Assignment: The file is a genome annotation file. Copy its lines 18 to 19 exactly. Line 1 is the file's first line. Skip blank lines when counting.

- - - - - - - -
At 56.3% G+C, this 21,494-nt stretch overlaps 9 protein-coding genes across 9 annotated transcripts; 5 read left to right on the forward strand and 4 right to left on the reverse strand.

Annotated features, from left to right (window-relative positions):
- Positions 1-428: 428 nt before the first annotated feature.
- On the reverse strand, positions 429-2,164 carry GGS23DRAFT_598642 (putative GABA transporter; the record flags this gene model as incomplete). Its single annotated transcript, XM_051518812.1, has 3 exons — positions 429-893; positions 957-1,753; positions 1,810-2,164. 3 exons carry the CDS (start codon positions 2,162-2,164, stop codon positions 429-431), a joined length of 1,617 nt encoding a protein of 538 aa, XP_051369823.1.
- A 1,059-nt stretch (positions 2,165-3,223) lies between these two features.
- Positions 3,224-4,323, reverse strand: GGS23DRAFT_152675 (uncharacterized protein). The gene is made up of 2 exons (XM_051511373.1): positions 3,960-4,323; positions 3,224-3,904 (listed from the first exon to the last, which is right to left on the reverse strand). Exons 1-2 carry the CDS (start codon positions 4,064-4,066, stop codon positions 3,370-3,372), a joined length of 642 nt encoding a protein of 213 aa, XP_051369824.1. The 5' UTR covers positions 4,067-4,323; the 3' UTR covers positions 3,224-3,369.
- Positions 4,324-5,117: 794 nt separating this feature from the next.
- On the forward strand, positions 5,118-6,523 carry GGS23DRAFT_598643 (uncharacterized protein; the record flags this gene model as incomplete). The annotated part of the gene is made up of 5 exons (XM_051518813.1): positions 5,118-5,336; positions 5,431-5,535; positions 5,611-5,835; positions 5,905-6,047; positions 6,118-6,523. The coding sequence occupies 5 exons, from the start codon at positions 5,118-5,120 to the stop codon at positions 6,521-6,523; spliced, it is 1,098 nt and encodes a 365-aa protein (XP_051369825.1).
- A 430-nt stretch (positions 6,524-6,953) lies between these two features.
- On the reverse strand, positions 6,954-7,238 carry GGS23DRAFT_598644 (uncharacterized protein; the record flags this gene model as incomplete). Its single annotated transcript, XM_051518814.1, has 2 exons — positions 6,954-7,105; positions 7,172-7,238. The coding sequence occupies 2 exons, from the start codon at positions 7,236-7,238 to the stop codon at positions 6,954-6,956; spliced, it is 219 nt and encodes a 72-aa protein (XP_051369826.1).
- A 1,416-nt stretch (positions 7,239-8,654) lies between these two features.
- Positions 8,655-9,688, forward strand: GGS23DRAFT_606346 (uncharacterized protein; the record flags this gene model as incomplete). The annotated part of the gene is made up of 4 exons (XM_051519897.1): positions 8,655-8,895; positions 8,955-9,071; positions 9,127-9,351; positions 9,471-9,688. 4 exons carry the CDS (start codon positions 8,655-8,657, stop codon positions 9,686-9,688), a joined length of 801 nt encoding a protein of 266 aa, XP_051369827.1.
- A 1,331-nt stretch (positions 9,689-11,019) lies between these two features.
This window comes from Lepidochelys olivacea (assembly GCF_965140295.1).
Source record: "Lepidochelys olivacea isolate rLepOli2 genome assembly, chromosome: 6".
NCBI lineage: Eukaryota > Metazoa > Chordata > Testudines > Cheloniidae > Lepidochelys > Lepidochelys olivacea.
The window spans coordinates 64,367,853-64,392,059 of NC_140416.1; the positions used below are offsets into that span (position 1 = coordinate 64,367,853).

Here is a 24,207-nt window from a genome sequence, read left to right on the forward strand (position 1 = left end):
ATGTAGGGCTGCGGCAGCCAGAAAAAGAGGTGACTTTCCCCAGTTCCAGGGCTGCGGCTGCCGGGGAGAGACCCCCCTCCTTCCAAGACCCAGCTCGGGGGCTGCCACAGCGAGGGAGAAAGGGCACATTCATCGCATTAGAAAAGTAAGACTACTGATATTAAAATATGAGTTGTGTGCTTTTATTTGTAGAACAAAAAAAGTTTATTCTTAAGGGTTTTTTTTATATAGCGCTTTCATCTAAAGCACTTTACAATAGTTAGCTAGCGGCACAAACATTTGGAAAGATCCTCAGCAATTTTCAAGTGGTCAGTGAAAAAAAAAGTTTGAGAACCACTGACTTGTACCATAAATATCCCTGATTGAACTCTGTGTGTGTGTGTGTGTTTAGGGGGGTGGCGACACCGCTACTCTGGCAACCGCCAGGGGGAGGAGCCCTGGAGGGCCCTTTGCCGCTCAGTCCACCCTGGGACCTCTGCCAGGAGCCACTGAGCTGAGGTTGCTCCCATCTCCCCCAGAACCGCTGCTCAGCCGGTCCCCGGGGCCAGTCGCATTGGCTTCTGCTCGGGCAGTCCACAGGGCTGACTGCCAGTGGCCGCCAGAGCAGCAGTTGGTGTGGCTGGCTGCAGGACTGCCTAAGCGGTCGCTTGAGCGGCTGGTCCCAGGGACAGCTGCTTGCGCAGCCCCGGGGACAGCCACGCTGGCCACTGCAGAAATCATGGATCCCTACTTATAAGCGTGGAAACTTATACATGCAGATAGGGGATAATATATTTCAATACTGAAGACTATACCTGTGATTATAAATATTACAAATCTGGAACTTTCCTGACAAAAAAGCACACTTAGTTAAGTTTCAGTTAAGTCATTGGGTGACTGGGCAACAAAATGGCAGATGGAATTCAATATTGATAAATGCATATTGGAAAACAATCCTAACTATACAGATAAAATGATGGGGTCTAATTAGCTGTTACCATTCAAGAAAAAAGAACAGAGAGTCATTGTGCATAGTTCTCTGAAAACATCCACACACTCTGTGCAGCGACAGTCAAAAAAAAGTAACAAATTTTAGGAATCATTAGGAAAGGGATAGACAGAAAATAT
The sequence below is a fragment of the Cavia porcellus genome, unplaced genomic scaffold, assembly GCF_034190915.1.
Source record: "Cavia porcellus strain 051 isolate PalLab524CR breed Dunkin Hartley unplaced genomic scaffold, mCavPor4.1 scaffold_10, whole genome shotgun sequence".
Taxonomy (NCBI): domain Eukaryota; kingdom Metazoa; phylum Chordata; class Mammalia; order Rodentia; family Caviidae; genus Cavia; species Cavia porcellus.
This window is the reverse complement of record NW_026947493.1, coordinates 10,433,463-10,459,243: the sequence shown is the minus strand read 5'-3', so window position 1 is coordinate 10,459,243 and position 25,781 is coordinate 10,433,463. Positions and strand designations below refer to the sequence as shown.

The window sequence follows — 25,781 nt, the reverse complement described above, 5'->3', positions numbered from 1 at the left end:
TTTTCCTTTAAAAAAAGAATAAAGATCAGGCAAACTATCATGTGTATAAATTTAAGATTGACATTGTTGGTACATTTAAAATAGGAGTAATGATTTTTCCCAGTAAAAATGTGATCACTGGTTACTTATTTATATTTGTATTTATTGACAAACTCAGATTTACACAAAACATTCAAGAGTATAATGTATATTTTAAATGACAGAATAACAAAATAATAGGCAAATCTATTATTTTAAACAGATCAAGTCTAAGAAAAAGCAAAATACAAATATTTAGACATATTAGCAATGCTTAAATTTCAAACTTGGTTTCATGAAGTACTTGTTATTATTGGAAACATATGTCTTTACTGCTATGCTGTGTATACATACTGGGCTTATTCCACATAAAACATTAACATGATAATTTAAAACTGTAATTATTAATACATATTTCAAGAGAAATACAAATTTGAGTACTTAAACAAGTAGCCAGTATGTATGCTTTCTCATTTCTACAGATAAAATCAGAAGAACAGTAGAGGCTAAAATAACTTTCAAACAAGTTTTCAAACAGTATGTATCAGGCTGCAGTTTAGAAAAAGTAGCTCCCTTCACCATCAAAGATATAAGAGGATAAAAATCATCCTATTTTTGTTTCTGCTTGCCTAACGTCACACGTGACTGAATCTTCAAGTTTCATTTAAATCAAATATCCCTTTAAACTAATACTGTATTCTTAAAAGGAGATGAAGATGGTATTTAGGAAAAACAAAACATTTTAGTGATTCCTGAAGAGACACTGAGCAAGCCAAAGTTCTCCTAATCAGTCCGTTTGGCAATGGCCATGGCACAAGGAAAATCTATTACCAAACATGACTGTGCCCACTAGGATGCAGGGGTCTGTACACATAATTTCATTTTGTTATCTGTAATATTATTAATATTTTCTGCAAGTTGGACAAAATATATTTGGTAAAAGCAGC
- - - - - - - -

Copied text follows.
Here is a 24,207-nt window from a genome sequence, read left to right on the forward strand (position 1 = left end):
ATGTAGGGCTGCGGCAGCCAGAAAAAGAGGTGACTTTCCCCAGTTCCAGGGCTGCGGCTGCCGGGGAGAGACCCCCCTCCTTCCAAGACCCAGCTCGGGGGCTGCCACAGCGAGGGAGAAAGGGCACATTCATCGCATTAGAAAAGTAAGACTACTGATATTAAAATATGAGTTGTGTGCTTTTATTTGTAGAACAAAAAAAGTTTATTCTTAAGGGTTTTTTTTATATAGCGCTTTCATCTAAAGCACTTTACAATAGTTAGCTAGCGGCACAAACATTTGGAAAGATCCTCAGCAATTTTCAAGTGGTCAGTGAAAAAAAAAGTTTGAGAACCACTGACTTGTACCATAAATATCCCTGATTGAACTCTGTGTGTGTGTGTGTGTTTAGGGGGGTGGCGACACCGCTACTCTGGCAACCGCCAGGGGGAGGAGCCCTGGAGGGCCCTTTGCCGCTCAGTCCACCCTGGGACCTCTGCCAGGAGCCACTGAGCTGAGGTTGCTCCCATCTCCCCCAGAACCGCTGCTCAGCCGGTCCCCGGGGCCAGTCGCATTGGCTTCTGCTCGGGCAGTCCACAGGGCTGACTGCCAGTGGCCGCCAGAGCAGCAGTTGGTGTGGCTGGCTGCAGGACTGCCTAAGCGGTCGCTTGAGCGGCTGGTCCCAGGGACAGCTGCTTGCGCAGCCCCGGGGACAGCCACGCTGGCCACTGCAGAAATCATGGATCCCTACTTATAAGCGTGGAAACTTATACATGCAGATAGGGGATAATATATTTCAATACTGAAGACTATACCTGTGATTATAAATATTACAAATCTGGAACTTTCCTGACAAAAAAGCACACTTAGTTAAGTTTCAGTTAAGTCATTGGGTGACTGGGCAACAAAATGGCAGATGGAATTCAATATTGATAAATGCATATTGGAAAACAATCCTAACTATACAGATAAAATGATGGGGTCTAATTAGCTGTTACCATTCAAGAAAAAAGAACAGAGAGTCATTGTGCATAGTTCTCTGAAAACATCCACACACTCTGTGCAGCGACAGTCAAAAAAAAGTAACAAATTTTAGGAATCATTAGGAAAGGGATAGACAGAAAATAT